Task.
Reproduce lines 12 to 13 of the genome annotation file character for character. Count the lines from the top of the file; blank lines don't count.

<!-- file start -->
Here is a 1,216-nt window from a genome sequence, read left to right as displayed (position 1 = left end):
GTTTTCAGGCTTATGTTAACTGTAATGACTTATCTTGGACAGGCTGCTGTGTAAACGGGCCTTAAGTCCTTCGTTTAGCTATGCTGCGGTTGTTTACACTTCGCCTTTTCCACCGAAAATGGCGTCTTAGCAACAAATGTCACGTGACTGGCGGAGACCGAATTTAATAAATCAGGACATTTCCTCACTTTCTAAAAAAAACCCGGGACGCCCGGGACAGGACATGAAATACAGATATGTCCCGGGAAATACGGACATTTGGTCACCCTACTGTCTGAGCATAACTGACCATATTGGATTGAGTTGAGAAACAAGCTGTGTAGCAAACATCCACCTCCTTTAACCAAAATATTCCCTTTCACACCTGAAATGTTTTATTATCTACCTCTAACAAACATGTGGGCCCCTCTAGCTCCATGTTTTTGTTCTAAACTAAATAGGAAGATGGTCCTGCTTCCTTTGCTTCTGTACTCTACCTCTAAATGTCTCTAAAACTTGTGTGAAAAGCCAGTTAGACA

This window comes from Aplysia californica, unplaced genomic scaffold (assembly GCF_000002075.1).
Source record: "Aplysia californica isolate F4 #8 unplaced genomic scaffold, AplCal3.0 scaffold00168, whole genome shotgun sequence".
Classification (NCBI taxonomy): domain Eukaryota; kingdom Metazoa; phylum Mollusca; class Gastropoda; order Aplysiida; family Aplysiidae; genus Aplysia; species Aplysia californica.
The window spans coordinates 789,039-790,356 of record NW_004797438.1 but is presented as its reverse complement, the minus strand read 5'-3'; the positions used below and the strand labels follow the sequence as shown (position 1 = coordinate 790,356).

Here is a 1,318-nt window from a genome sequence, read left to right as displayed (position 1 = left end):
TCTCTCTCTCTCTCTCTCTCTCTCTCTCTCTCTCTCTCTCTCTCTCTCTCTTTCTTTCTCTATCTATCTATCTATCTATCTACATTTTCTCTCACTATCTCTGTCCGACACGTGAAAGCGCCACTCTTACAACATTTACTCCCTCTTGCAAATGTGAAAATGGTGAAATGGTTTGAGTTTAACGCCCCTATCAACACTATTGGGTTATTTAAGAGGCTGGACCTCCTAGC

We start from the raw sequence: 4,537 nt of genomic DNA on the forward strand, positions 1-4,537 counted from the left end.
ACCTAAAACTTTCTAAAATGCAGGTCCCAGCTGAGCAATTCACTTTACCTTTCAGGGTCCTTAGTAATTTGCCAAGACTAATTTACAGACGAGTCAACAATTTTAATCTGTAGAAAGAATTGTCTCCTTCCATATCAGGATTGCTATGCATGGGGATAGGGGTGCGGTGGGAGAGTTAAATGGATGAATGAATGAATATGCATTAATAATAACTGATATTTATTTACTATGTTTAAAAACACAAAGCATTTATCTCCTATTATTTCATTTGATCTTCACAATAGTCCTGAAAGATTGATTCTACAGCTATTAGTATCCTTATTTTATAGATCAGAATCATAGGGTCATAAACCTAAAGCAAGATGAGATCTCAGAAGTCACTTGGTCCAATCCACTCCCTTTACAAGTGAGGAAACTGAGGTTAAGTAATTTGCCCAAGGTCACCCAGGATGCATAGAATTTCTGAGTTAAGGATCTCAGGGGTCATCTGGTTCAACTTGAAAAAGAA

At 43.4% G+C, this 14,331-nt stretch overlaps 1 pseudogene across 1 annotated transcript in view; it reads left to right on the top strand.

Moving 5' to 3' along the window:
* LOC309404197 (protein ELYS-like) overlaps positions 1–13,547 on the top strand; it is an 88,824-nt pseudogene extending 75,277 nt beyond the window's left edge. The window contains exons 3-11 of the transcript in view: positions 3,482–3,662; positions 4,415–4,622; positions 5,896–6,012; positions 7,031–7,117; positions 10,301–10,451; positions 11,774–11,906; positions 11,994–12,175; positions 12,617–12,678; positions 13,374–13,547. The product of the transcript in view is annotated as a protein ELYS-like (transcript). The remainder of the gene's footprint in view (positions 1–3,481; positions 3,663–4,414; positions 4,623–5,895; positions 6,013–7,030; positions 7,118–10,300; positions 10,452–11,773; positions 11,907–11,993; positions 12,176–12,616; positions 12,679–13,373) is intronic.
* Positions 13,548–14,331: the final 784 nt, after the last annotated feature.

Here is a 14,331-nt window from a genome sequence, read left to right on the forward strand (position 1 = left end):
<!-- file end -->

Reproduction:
Moving 5' to 3' along the window:
* LOC309404197 (protein ELYS-like) overlaps positions 1–13,547 on the top strand; it is an 88,824-nt pseudogene extending 75,277 nt beyond the window's left edge. The window contains exons 3-11 of the transcript in view: positions 3,482–3,662; positions 4,415–4,622; positions 5,896–6,012; positions 7,031–7,117; positions 10,301–10,451; positions 11,774–11,906; positions 11,994–12,175; positions 12,617–12,678; positions 13,374–13,547. The product of the transcript in view is annotated as a protein ELYS-like (transcript). The remainder of the gene's footprint in view (positions 1–3,481; positions 3,663–4,414; positions 4,623–5,895; positions 6,013–7,030; positions 7,118–10,300; positions 10,452–11,773; positions 11,907–11,993; positions 12,176–12,616; positions 12,679–13,373) is intronic.